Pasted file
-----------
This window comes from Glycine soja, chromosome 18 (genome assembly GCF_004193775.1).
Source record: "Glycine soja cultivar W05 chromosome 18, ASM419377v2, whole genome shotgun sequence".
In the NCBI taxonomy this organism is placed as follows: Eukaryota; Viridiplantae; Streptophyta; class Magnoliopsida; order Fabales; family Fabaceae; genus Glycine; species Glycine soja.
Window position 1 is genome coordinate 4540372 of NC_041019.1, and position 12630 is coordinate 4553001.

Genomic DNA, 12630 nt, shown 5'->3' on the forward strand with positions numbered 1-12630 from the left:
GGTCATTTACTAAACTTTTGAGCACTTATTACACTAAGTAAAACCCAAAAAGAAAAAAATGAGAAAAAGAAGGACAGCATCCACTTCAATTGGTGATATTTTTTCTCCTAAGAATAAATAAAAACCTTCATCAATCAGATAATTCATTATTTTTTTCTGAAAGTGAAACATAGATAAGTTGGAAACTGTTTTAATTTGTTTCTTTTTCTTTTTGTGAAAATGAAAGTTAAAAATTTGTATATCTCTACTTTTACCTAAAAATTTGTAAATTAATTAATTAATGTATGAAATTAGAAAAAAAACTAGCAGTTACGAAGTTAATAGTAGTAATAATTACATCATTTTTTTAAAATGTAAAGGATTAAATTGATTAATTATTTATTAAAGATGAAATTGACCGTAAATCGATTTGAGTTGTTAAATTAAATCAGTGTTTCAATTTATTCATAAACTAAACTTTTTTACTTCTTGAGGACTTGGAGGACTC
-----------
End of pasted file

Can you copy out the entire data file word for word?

This window comes from Glycine soja, chromosome 18 (genome assembly GCF_004193775.1).
Source record: "Glycine soja cultivar W05 chromosome 18, ASM419377v2, whole genome shotgun sequence".
In the NCBI taxonomy this organism is placed as follows: Eukaryota; Viridiplantae; Streptophyta; class Magnoliopsida; order Fabales; family Fabaceae; genus Glycine; species Glycine soja.
Window position 1 is genome coordinate 4540372 of NC_041019.1, and position 12630 is coordinate 4553001.

Genomic DNA, 12630 nt, shown 5'->3' on the forward strand with positions numbered 1-12630 from the left:
GGTCATTTACTAAACTTTTGAGCACTTATTACACTAAGTAAAACCCAAAAAGAAAAAAATGAGAAAAAGAAGGACAGCATCCACTTCAATTGGTGATATTTTTTCTCCTAAGAATAAATAAAAACCTTCATCAATCAGATAATTCATTATTTTTTTCTGAAAGTGAAACATAGATAAGTTGGAAACTGTTTTAATTTGTTTCTTTTTCTTTTTGTGAAAATGAAAGTTAAAAATTTGTATATCTCTACTTTTACCTAAAAATTTGTAAATTAATTAATTAATGTATGAAATTAGAAAAAAAACTAGCAGTTACGAAGTTAATAGTAGTAATAATTACATCATTTTTTTAAAATGTAAAGGATTAAATTGATTAATTATTTATTAAAGATGAAATTGACCGTAAATCGATTTGAGTTGTTAAATTAAATCAGTGTTTCAATTTATTCATAAACTAAACTTTTTTACTTCTTGAGGACTTGGAGGACTC